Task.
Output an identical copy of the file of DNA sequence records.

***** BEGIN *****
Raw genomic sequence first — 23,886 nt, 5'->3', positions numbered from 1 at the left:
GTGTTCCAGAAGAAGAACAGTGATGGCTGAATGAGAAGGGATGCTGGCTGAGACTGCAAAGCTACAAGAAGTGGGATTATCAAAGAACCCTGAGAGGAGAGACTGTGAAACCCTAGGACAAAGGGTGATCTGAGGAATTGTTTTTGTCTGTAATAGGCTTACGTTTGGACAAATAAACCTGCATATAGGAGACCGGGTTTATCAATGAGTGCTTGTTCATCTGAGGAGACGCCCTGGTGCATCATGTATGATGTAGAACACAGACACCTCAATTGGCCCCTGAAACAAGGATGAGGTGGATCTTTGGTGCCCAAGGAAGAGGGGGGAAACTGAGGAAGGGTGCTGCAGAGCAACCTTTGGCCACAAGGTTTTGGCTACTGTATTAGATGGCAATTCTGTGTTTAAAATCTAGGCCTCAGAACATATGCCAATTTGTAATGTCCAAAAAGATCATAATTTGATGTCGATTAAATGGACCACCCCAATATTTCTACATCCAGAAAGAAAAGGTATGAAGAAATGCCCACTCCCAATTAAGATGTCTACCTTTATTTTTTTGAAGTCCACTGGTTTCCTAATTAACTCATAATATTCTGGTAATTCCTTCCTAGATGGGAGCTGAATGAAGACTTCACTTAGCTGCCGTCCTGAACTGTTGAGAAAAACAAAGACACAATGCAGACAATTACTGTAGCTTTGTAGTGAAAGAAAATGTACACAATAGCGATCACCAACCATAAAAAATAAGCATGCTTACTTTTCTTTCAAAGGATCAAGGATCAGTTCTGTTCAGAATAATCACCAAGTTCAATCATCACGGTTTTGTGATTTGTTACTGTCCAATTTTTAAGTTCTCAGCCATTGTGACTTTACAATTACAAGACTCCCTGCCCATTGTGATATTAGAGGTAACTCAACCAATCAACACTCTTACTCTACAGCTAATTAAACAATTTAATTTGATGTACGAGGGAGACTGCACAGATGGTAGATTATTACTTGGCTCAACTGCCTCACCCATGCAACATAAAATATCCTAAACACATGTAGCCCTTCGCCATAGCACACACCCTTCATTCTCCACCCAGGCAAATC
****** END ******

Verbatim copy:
Raw genomic sequence first — 23,886 nt, 5'->3', positions numbered from 1 at the left:
GTGTTCCAGAAGAAGAACAGTGATGGCTGAATGAGAAGGGATGCTGGCTGAGACTGCAAAGCTACAAGAAGTGGGATTATCAAAGAACCCTGAGAGGAGAGACTGTGAAACCCTAGGACAAAGGGTGATCTGAGGAATTGTTTTTGTCTGTAATAGGCTTACGTTTGGACAAATAAACCTGCATATAGGAGACCGGGTTTATCAATGAGTGCTTGTTCATCTGAGGAGACGCCCTGGTGCATCATGTATGATGTAGAACACAGACACCTCAATTGGCCCCTGAAACAAGGATGAGGTGGATCTTTGGTGCCCAAGGAAGAGGGGGGAAACTGAGGAAGGGTGCTGCAGAGCAACCTTTGGCCACAAGGTTTTGGCTACTGTATTAGATGGCAATTCTGTGTTTAAAATCTAGGCCTCAGAACATATGCCAATTTGTAATGTCCAAAAAGATCATAATTTGATGTCGATTAAATGGACCACCCCAATATTTCTACATCCAGAAAGAAAAGGTATGAAGAAATGCCCACTCCCAATTAAGATGTCTACCTTTATTTTTTTGAAGTCCACTGGTTTCCTAATTAACTCATAATATTCTGGTAATTCCTTCCTAGATGGGAGCTGAATGAAGACTTCACTTAGCTGCCGTCCTGAACTGTTGAGAAAAACAAAGACACAATGCAGACAATTACTGTAGCTTTGTAGTGAAAGAAAATGTACACAATAGCGATCACCAACCATAAAAAATAAGCATGCTTACTTTTCTTTCAAAGGATCAAGGATCAGTTCTGTTCAGAATAATCACCAAGTTCAATCATCACGGTTTTGTGATTTGTTACTGTCCAATTTTTAAGTTCTCAGCCATTGTGACTTTACAATTACAAGACTCCCTGCCCATTGTGATATTAGAGGTAACTCAACCAATCAACACTCTTACTCTACAGCTAATTAAACAATTTAATTTGATGTACGAGGGAGACTGCACAGATGGTAGATTATTACTTGGCTCAACTGCCTCACCCATGCAACATAAAATATCCTAAACACATGTAGCCCTTCGCCATAGCACACACCCTTCATTCTCCACCCAGGCAAATC